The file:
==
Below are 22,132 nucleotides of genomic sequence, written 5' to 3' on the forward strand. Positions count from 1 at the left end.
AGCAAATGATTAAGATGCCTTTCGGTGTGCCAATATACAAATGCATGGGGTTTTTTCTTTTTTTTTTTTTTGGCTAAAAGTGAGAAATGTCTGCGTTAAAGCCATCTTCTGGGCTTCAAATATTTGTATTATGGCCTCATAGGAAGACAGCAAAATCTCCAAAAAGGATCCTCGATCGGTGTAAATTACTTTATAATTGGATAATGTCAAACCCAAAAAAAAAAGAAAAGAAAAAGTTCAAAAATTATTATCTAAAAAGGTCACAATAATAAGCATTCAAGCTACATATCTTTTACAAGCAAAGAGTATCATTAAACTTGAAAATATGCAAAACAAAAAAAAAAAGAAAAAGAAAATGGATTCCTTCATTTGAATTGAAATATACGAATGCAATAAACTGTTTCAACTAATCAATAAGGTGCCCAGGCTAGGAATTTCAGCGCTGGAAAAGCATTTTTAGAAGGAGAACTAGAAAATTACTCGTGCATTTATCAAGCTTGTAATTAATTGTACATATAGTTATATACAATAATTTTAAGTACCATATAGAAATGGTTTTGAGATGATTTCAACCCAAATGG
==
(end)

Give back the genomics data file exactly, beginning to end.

Below are 22,132 nucleotides of genomic sequence, written 5' to 3' on the forward strand. Positions count from 1 at the left end.
AGCAAATGATTAAGATGCCTTTCGGTGTGCCAATATACAAATGCATGGGGTTTTTTCTTTTTTTTTTTTTTGGCTAAAAGTGAGAAATGTCTGCGTTAAAGCCATCTTCTGGGCTTCAAATATTTGTATTATGGCCTCATAGGAAGACAGCAAAATCTCCAAAAAGGATCCTCGATCGGTGTAAATTACTTTATAATTGGATAATGTCAAACCCAAAAAAAAAAGAAAAGAAAAAGTTCAAAAATTATTATCTAAAAAGGTCACAATAATAAGCATTCAAGCTACATATCTTTTACAAGCAAAGAGTATCATTAAACTTGAAAATATGCAAAACAAAAAAAAAAAGAAAAAGAAAATGGATTCCTTCATTTGAATTGAAATATACGAATGCAATAAACTGTTTCAACTAATCAATAAGGTGCCCAGGCTAGGAATTTCAGCGCTGGAAAAGCATTTTTAGAAGGAGAACTAGAAAATTACTCGTGCATTTATCAAGCTTGTAATTAATTGTACATATAGTTATATACAATAATTTTAAGTACCATATAGAAATGGTTTTGAGATGATTTCAACCCAAATGG